A New Democratic government would "crack down" on unpaid internships in Canada, NDP Leader Tom Mulcair said Thursday as he unveiled the party's plan to curb youth unemployment. 

Mulcair promised to provide up to $200 million over four years towards efforts with the private sector and non-government organizations to generate up 40,000 jobs, paid internships and co-op placements for young people. 

According to the NDP leader, the plan will "break the vicious cycle that exists: no experience, no job; no job, no experience."

"The job prospects for young people are not very good and that has to change," Mulcair said during the campaign stop in Winnipeg. 

The youth unemployment rate currently sits at 13.1 per cent, nearly double the national average, according to Statistics Canada which defines youths as those aged 15 to 24.

Under the plan, all infrastructure projects receiving at least $10 million in federal funding will be required to hire apprentices, including development projects at federally regulated airports, port authorities and Crown corporations. 

An NDP government would also provide $5 million a year in grants so that municipalities can create 1,250 apprenticeships if the party is elected in the Oct. 19 vote, Mulcair said.

The initiative will be fully costed and included in the NDP's official platform, which the party said will be released before the economy-themed debate in Calgary on Sept. 17.

Mulcair also stressed that a major component of the plan will include a "crack down" on unpaid internships that are not a part of an education program. 

When pressed by reporters about what exactly such an effort would look like, Mulcair said the focus will be establishing "basic protections that are not afforded right now."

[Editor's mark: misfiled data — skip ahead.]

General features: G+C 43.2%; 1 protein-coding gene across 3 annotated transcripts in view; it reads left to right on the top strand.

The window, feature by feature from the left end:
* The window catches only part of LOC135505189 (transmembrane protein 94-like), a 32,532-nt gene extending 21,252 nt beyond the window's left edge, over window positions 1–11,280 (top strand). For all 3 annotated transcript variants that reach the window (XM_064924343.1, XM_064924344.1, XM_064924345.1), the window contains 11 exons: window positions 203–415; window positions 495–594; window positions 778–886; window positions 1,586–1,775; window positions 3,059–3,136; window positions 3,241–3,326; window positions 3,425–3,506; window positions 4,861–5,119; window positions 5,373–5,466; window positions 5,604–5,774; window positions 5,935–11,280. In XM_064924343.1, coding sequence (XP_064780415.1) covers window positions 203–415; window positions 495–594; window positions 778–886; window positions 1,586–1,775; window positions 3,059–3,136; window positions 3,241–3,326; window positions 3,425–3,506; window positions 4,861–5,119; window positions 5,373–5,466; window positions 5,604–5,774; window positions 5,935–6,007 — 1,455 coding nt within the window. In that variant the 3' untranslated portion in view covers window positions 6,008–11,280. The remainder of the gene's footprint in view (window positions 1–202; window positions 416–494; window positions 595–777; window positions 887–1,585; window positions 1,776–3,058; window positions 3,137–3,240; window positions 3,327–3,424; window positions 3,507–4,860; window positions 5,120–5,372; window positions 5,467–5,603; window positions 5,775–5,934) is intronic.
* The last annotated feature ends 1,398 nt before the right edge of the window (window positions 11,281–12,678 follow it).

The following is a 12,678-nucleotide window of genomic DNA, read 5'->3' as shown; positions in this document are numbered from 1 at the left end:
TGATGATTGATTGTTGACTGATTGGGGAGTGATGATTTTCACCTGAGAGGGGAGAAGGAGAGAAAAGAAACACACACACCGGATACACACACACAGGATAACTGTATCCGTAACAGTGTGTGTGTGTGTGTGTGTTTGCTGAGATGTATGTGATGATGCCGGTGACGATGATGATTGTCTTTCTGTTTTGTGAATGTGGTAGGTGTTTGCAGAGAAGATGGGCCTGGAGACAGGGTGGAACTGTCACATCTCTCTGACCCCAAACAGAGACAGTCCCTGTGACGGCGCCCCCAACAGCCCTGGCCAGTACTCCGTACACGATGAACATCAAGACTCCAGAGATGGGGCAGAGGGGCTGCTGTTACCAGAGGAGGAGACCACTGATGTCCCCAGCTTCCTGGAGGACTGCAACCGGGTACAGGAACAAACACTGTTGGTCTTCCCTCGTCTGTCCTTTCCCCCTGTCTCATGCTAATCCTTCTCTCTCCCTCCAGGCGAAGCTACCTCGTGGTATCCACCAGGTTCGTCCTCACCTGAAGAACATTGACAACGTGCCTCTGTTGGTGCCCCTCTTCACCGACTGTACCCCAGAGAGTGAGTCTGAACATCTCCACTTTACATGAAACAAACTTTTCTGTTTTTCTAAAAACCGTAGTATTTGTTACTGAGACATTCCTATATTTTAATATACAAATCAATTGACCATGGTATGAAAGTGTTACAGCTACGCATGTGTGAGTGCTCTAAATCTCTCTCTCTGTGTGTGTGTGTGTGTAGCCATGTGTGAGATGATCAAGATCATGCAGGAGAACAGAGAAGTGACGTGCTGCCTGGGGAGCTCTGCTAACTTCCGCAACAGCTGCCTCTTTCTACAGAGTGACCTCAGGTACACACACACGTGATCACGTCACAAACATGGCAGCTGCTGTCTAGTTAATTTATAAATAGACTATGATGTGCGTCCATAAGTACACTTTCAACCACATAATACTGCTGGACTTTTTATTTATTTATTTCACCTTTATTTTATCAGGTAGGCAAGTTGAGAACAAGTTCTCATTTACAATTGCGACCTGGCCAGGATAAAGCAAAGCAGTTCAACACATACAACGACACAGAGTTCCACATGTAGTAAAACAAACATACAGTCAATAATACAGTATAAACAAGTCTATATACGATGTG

Tom Mulcair NDP Leader federal election 2015

NDP Leader Tom Mulcair said, if elected, his party would commit $200 million over four years to create 40,000 jobs and opportunities for young people. (Sean Kilpatrick/Canadian Press)

He said an NDP government would make sure youth have "protection for health and safety." 

"To every intern out there: When you get hired, you deserve to be paid and you deserve to be safe in your workplace," he said. 

The NDP has previously championed limiting unpaid internships in federally regulated industries. Quebec MP Laurin Liu tabled a private members bill, the Intern Protection Act, in June 2014 that sought to amend the Canada Labour Code, expanding the definition of "employee" to include unpaid interns. It also would have provided interns with protections from sexual harassment and excessive hours and the right to refuse dangerous work. 

The bill was defeated during a second reading in April. 

In January. the Conservatives had met with stakeholders about possible Labour Code changes to give unpaid interns the same rights as paid employees, but no changes were ushered in as a result of the consultations. 

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